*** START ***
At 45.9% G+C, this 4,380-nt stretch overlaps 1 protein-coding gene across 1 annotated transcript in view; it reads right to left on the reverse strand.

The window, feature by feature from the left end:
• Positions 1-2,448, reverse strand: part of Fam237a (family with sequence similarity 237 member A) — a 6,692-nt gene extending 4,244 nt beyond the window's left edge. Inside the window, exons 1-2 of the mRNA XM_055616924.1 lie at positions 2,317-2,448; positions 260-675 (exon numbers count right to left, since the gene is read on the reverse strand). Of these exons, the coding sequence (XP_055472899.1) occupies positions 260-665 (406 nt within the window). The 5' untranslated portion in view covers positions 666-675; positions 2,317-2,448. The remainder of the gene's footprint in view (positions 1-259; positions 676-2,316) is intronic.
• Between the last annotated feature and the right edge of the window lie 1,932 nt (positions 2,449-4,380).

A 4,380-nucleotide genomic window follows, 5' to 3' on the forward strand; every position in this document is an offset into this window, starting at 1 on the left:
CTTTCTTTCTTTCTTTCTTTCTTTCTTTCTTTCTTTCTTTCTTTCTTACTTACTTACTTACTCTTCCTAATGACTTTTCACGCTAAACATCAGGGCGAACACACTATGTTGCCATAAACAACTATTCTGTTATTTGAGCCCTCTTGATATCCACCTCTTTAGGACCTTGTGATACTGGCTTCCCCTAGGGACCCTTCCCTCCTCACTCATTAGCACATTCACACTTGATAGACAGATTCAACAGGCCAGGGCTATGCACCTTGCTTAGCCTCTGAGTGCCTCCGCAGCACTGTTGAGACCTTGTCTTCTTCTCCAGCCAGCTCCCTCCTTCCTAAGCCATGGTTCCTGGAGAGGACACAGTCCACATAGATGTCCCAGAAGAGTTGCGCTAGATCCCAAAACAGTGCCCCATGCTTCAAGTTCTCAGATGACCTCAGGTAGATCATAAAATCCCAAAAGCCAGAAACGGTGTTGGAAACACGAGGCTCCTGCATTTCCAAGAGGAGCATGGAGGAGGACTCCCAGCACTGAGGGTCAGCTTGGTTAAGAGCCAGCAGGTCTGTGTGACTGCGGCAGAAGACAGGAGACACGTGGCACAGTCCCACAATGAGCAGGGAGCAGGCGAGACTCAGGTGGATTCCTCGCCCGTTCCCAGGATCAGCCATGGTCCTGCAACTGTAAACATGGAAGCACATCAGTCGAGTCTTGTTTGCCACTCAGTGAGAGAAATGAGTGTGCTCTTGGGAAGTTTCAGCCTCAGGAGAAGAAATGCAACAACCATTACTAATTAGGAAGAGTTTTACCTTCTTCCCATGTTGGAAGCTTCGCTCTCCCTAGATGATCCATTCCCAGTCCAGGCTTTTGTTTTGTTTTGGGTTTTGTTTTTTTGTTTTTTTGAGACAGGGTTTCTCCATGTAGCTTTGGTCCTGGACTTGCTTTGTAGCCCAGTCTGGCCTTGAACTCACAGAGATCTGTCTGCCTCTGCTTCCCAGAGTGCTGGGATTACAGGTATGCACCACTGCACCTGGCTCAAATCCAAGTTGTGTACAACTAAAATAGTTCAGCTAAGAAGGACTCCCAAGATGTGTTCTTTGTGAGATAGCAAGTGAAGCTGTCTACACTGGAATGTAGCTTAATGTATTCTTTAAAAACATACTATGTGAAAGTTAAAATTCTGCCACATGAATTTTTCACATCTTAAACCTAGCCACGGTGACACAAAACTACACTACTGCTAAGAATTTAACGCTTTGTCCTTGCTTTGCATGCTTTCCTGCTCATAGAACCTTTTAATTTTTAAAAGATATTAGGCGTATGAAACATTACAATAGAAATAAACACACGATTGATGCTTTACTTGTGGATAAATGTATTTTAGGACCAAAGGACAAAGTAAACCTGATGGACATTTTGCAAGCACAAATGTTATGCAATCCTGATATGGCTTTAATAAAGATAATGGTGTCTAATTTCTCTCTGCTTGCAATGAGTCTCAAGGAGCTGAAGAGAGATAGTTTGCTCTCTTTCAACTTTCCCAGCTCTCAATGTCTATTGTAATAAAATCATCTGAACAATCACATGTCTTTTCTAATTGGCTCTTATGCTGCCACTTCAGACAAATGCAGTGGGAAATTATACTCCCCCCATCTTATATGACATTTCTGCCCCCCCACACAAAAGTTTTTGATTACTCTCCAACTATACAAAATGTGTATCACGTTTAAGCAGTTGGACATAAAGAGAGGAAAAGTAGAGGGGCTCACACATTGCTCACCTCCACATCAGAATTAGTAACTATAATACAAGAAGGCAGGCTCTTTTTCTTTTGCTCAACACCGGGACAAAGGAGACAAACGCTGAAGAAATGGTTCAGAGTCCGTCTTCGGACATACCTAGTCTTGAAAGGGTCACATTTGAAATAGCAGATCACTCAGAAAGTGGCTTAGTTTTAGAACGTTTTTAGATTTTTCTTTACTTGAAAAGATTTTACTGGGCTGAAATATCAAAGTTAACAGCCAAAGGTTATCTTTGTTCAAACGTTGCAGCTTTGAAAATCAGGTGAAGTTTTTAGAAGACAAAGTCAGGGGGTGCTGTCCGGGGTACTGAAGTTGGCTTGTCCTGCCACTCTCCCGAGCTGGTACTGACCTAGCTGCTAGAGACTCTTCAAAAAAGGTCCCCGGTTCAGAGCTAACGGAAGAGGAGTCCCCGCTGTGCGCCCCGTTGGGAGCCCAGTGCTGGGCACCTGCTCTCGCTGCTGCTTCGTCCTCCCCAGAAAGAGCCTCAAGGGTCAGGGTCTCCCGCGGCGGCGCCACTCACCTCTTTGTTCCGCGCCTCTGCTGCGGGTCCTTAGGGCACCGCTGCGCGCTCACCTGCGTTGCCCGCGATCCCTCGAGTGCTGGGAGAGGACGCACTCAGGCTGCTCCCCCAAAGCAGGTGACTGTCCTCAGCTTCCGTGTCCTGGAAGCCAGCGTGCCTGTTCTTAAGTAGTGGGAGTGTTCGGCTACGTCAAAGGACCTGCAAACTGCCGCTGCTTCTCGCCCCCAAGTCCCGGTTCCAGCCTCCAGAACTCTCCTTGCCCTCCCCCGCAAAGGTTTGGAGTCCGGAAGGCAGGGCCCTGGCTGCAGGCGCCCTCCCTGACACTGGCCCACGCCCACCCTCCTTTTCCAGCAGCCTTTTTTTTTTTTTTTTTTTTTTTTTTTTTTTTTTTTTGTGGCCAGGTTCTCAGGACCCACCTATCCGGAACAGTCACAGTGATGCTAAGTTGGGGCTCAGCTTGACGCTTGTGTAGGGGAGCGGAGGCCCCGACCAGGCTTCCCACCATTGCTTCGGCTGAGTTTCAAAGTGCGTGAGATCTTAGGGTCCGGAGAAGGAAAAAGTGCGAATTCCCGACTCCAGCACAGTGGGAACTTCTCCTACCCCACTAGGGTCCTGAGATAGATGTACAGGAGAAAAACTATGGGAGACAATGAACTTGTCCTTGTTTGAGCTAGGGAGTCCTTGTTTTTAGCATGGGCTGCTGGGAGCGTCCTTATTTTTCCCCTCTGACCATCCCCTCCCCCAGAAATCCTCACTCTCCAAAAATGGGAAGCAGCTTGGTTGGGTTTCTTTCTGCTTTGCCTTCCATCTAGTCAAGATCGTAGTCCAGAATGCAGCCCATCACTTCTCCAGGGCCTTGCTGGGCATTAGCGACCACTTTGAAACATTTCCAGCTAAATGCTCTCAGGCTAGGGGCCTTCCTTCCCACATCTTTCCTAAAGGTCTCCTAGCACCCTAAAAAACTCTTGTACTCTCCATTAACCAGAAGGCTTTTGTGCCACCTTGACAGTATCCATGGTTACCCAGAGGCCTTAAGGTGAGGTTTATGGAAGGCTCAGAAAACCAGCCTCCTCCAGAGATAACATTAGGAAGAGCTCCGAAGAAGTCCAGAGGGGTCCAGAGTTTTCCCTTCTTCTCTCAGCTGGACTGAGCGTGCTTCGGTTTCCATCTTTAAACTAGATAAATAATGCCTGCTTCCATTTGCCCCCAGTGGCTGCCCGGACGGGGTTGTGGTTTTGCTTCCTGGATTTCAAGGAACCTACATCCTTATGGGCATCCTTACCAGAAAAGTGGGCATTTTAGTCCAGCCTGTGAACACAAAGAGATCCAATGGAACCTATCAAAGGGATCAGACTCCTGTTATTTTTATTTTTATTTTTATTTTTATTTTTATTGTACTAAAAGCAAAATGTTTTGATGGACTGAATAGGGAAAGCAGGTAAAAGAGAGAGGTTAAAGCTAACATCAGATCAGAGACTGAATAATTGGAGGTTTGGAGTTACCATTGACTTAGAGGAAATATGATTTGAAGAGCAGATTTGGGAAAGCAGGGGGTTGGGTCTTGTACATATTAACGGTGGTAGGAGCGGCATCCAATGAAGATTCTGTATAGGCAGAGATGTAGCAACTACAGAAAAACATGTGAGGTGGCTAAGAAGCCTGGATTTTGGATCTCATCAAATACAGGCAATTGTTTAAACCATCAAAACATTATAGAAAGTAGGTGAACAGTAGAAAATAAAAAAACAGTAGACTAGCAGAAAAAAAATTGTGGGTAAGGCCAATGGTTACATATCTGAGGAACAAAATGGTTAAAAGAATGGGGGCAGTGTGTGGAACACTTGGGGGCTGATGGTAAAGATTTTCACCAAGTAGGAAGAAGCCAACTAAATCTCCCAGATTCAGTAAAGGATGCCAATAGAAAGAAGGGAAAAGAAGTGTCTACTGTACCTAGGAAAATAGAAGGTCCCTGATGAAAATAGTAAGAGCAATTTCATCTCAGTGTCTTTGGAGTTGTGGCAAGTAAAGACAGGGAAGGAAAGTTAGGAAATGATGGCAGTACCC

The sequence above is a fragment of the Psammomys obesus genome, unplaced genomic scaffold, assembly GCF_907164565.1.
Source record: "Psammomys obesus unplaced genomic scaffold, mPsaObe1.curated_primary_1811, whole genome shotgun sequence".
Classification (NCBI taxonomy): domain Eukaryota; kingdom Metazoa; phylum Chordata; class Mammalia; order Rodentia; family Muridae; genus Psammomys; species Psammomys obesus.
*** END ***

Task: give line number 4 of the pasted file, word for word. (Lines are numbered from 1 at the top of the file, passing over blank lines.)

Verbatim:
• Between the last annotated feature and the right edge of the window lie 1,932 nt (positions 2,449-4,380).